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Trump vows to appoint Supreme Court justices who will investigate Hillary Clinton’s emails

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Republican presidential candidate Donald Trump told Good Morning America on Wednesday that he would appoint Supreme Court justices who would investigate Hillary Clinton’s emails.

At the very end of the interview, ABC News host David Muir asked Trump to respond to a comment Hillary Clinton made this week.

“As scary as it might be, ask yourself, ‘What kind of justice would a President Trump appoint?'” she said during a speech at the University of Wisconsin-Madison on Monday.

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Trump replied: “Well, I probably would appoint people who would look very seriously at her email disaster because it’s a criminal activity and I would appoint people who would look very seriously at that to start off with. What she is getting away with is absolutely murder. You talk about a case, now that’s a real case.”

“Now nothing seems to be happening, but you can also poll people on that and you can see what happens on that because that is a real case and if she is able to get away with that you can get away with anything,” he added.

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Elections 2016

Vietnamese women strive to clear war-era mines

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Inching across a field littered with Vietnam war-era bombs, Ngoc leads an all-women demining team clearing unexploded ordnance that has killed tens of thousands of people -- including her uncle.

"He died in an explosion. I was haunted by memories of him," Le Thi Bich Ngoc tells AFP as she oversees the controlled detonation of a cluster bomb found in a sealed-off site in central Quang Tri province.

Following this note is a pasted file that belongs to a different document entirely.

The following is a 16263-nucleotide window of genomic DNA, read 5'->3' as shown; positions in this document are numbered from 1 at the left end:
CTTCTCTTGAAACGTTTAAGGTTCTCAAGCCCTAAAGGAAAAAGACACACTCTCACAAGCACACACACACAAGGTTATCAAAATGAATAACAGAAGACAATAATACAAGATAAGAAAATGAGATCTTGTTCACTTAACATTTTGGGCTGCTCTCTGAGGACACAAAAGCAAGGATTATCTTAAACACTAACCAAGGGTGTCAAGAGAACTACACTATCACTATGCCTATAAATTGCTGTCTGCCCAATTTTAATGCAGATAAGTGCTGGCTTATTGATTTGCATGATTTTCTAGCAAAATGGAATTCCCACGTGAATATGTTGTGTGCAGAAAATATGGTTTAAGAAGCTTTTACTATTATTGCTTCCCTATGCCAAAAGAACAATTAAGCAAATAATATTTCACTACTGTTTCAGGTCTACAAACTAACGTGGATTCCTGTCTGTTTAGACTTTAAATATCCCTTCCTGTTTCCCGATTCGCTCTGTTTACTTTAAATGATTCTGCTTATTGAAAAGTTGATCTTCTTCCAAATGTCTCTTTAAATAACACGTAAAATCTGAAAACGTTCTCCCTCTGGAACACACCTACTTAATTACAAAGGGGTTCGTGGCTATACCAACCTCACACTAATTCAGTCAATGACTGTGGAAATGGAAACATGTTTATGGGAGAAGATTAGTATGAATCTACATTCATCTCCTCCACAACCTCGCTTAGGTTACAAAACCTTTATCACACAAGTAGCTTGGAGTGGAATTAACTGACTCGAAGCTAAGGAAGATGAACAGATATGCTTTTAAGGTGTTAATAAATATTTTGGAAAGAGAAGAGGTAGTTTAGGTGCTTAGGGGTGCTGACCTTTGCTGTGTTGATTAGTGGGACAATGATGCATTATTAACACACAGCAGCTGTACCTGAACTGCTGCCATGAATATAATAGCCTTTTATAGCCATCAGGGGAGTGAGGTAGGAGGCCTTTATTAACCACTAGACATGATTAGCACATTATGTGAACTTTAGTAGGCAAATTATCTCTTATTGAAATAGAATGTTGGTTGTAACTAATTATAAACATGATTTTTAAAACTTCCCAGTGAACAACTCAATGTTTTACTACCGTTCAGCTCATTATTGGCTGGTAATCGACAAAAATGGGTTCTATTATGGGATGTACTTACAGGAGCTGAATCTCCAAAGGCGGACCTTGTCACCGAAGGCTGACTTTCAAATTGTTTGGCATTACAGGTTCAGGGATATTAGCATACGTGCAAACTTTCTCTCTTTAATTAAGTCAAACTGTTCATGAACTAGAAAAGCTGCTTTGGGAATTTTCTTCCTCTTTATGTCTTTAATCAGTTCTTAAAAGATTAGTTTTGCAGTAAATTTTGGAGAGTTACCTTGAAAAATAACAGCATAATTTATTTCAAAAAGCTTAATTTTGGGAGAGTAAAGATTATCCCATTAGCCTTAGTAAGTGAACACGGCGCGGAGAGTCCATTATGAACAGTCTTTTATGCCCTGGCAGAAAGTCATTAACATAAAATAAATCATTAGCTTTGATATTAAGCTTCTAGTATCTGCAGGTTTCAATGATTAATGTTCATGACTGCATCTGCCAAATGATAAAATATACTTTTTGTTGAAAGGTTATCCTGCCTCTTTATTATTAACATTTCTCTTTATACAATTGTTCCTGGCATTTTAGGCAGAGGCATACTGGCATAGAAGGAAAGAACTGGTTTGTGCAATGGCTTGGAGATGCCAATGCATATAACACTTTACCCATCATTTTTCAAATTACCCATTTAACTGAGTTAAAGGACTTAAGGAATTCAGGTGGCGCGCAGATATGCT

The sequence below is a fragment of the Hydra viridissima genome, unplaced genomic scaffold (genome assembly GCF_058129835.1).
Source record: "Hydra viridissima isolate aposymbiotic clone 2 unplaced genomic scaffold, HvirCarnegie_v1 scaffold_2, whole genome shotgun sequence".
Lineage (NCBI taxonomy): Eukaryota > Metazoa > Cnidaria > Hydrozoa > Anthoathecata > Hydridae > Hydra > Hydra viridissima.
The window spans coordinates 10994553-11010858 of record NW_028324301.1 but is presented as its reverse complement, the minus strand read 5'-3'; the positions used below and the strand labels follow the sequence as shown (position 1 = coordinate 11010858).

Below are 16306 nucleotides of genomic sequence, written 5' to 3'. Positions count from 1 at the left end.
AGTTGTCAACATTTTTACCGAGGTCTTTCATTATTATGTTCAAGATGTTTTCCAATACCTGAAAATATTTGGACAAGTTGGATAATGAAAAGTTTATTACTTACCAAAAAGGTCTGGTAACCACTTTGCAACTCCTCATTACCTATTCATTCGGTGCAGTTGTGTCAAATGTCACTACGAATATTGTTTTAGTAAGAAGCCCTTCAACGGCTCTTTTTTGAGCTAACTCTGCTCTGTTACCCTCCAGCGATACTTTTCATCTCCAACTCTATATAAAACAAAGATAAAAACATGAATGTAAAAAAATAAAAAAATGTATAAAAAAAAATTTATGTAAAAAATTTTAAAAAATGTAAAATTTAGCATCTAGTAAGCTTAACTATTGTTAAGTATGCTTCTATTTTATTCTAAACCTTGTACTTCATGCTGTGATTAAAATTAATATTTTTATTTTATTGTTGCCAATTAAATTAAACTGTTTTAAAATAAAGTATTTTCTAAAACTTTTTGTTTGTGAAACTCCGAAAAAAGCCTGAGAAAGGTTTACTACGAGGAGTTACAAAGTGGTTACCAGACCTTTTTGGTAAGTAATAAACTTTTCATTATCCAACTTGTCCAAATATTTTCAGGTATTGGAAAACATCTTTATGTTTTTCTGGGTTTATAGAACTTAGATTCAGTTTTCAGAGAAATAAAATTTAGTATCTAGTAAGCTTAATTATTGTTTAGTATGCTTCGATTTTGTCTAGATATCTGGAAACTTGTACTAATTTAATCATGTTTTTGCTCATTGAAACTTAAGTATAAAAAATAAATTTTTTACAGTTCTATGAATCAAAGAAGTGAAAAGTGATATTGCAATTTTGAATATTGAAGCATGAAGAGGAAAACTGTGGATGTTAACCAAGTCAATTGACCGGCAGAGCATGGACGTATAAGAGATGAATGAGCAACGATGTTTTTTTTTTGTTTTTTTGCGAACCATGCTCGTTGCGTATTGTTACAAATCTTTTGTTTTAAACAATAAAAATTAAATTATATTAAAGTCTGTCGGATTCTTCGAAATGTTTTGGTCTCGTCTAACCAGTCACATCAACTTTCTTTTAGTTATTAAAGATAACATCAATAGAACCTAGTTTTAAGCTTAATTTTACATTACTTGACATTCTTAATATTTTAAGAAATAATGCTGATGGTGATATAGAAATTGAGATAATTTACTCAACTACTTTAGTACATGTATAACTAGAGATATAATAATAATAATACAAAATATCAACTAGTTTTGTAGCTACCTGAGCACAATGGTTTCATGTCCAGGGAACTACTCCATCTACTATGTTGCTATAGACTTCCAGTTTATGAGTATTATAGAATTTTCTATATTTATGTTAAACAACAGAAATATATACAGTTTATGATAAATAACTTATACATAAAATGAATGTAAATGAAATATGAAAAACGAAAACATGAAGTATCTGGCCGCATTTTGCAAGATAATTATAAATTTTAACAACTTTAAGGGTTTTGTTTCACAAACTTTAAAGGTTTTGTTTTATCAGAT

More than 6.1 million hectares of land in Vietnam remain blanketed by unexploded munitions -- mainly dropped by US bombers -- decades after the war ended in 1975.

At least 40,000 Vietnamese have since died in related accidents. Victims are often farmers who accidentally trigger explosions, people salvaging scrap metal, or children who mistake bomblets for toys.

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Elections 2016

Chief Justice John Roberts issues New Year’s Eve warning to stand up for democracy

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In a progressive welcoming move, Chief Justice John Roberts issued his New Year's Eve annual report urging his fellow federal judges to stand up for democracy.

"In our age, when social media can instantly spread rumor and false information on a grand scale, the public's need to understand our government, and the protections it provides, is ever more vital," he wrote. "We should celebrate our strong and independent judiciary, a key source of national unity and stability."

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Trump’s next 100 days will dictate whether he can be re-elected or not — here’s why

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According to CNN pollster-in-residence Harry Enten, Donald Trump's next 100 days -- which could include an impeachment trial in the Senate -- will hold the key to whether he will remain president in 2020.

As Eten explains in a column for CNN, "His [Trump's] approval rating has been consistently low during his first term. Yet his supporters could always point out that approval ratings before an election year have not historically been correlated with reelection success. But by mid-March of an election year, approval ratings, though, become more predictive. Presidents with low approval ratings in mid-March of an election year tend to lose, while those with strong approval ratings tend to win in blowouts and those with middling approval ratings usually win by small margins."

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